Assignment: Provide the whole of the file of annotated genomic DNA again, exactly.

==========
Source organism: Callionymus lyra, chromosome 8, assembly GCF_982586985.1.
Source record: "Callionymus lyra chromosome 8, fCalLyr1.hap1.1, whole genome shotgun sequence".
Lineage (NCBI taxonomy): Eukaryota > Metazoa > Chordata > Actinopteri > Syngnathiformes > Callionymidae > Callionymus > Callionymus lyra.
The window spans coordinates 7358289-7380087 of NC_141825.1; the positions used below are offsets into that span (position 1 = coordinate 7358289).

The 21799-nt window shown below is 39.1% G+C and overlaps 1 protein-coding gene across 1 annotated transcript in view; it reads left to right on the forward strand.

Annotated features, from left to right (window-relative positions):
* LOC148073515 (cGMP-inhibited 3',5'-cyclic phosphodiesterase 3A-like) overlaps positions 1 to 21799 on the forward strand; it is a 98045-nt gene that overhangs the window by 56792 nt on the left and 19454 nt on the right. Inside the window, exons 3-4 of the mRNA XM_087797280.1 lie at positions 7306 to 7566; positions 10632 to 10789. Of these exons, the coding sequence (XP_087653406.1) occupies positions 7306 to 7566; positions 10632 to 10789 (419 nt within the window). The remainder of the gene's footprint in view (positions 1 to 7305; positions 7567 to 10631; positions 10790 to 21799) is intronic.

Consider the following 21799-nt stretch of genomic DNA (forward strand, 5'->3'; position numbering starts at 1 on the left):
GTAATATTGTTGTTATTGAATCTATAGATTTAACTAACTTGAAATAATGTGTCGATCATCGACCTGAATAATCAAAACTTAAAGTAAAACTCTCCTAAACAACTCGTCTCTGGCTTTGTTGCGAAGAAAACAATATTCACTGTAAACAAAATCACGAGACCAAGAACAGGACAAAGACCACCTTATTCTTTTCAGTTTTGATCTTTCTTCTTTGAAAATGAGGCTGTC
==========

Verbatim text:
Source organism: Callionymus lyra, chromosome 8, assembly GCF_982586985.1.
Source record: "Callionymus lyra chromosome 8, fCalLyr1.hap1.1, whole genome shotgun sequence".
Lineage (NCBI taxonomy): Eukaryota > Metazoa > Chordata > Actinopteri > Syngnathiformes > Callionymidae > Callionymus > Callionymus lyra.
The window spans coordinates 7358289-7380087 of NC_141825.1; the positions used below are offsets into that span (position 1 = coordinate 7358289).

The 21799-nt window shown below is 39.1% G+C and overlaps 1 protein-coding gene across 1 annotated transcript in view; it reads left to right on the forward strand.

Annotated features, from left to right (window-relative positions):
* LOC148073515 (cGMP-inhibited 3',5'-cyclic phosphodiesterase 3A-like) overlaps positions 1 to 21799 on the forward strand; it is a 98045-nt gene that overhangs the window by 56792 nt on the left and 19454 nt on the right. Inside the window, exons 3-4 of the mRNA XM_087797280.1 lie at positions 7306 to 7566; positions 10632 to 10789. Of these exons, the coding sequence (XP_087653406.1) occupies positions 7306 to 7566; positions 10632 to 10789 (419 nt within the window). The remainder of the gene's footprint in view (positions 1 to 7305; positions 7567 to 10631; positions 10790 to 21799) is intronic.

Consider the following 21799-nt stretch of genomic DNA (forward strand, 5'->3'; position numbering starts at 1 on the left):
GTAATATTGTTGTTATTGAATCTATAGATTTAACTAACTTGAAATAATGTGTCGATCATCGACCTGAATAATCAAAACTTAAAGTAAAACTCTCCTAAACAACTCGTCTCTGGCTTTGTTGCGAAGAAAACAATATTCACTGTAAACAAAATCACGAGACCAAGAACAGGACAAAGACCACCTTATTCTTTTCAGTTTTGATCTTTCTTCTTTGAAAATGAGGCTGTC